Tagged With insects

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Seriously, I strongly warn you to not lean into your screen to get a better look at this monstrosity. This video shows the remains of a dead cricket that some random hiker stepped on while enjoying the great outdoors. Suddenly, the tranquillity of nature was interrupted by the reality of life and the parasites that erupted out of the cricket's corpse.

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Meet the Lichen Katydid, an insect that has such impressive camouflage skills that it can hide in plain sight when walking on a lichen (a plant-like composite organism of an alga and a fungus). The bug's body matches the wisps of the lichen so damn well that you're not even sure which part belongs to which.

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Do not be alarmed by this heavily armed, parasitic wasp that bears no close relationship to any other organism, and is such a badarse that it apparently traded flying for leaping like a grasshopper. Mercifully, Aptenoperissus burmanicus went extinct a long time ago.

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"8000 locust, 2000 crickets, 4000 cockroaches. See you tomorrow night," was the text Huck Magazine writer Michael Segalov received hours before activists unleashed those exact breeds and quantities of insects inside a Byron burger location in London. The bugs came from activists upset by some recent anti-immigration activities at the chain and their vengeance was swift.

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Look, I didn't want to write this. Centipedes have too many legs and they move so quickly and it's all just nasty and wrong. However, how these disgusting creatures move is of interest to scientists, including some at Kyoto University who used computer simulations and robotics to delve into this strange movement.

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Video: To test the sticking power of the glue used inside its Gokiburi Hoi Hoi roach traps, a Japanese pest control company called Earth Chemical created a human-sized version and then made a scientist, athlete and sumo wrestler attempt to get from one end of it to the other. They all failed miserably. But watching the three of them get painfully stuck might actually be harder than trying to get across this mess yourself.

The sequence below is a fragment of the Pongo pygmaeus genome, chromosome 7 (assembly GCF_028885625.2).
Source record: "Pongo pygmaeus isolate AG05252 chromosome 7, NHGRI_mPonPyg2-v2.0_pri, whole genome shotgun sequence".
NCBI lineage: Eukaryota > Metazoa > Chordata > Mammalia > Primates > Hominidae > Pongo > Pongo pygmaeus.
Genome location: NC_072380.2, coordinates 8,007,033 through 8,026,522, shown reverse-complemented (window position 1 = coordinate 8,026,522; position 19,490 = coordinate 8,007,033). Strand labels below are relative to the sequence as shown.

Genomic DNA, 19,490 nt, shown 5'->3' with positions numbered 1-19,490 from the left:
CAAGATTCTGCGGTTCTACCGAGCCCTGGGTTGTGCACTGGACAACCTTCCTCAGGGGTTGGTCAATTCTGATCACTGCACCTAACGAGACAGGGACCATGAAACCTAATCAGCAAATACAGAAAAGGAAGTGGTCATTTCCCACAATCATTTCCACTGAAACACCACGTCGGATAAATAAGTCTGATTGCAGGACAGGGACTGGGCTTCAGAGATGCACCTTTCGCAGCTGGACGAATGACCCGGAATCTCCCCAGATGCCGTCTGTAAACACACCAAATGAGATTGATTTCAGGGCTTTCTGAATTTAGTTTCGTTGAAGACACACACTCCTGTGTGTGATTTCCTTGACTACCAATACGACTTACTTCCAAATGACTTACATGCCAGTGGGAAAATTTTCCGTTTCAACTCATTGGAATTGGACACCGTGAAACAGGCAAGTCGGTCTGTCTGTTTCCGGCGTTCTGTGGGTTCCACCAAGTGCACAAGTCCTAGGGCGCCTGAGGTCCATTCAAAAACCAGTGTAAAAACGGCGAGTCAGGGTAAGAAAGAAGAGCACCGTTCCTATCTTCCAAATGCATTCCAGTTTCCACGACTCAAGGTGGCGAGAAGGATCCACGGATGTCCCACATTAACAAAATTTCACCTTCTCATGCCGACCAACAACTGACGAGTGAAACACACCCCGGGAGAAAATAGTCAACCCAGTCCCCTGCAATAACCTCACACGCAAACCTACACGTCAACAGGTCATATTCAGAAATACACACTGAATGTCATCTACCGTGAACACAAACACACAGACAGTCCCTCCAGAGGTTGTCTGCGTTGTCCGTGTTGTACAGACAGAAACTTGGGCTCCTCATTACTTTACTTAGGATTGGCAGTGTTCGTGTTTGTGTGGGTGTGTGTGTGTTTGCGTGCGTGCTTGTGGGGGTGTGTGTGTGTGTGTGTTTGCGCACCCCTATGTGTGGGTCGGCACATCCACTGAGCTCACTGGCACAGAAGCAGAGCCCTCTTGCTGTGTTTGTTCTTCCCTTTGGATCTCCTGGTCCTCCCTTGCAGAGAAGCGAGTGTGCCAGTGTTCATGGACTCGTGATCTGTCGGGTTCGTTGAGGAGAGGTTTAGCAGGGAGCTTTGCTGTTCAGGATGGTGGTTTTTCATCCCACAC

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Video: Photographer Levon Biss takes such incredibly detailed pictures of insects (most smaller than 1cm) that he can blow up his insect portraits to nearly 3m in size. It's a treat to see him work. And there is just so much work involved in photographing each insect. He lights each specific section of the bug (antennas, eyes and so on) and photographs them individually so that every part will look its best. Because he uses a microscopic lens to capture the detail in each bug, he has to take thousands of photos to make up for its shallow depth of field. His final images are made up of 8000-10,000 photographs. Incredible.

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Image Cache: Does it come as any surprise that a portrait photographer's hobby would still be photography? Given that Levon Biss didn't have room for an entire portrait studio at home, he turned to shooting insects in his spare time. But his macro setup and skills have resulted in some of the most spectacular insect portraits you'll ever see.

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Bed bugs are among the most dreaded pests we have to deal with, and they're proving to be a formidable foe. New research suggests that bed bugs are able to ward off insecticides by developing thicker skins.

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If the waterlily beetle were the size of a human, it would fly along the surface of a pond at 500km/h. Then again, if a waterlily beetle were human, it wouldn't fly at all. The beetle is subject to, and able to take advantage of, forces we don't even notice — and when scientists did notice, they realised that the beetle was flying the way no other bug in the world does.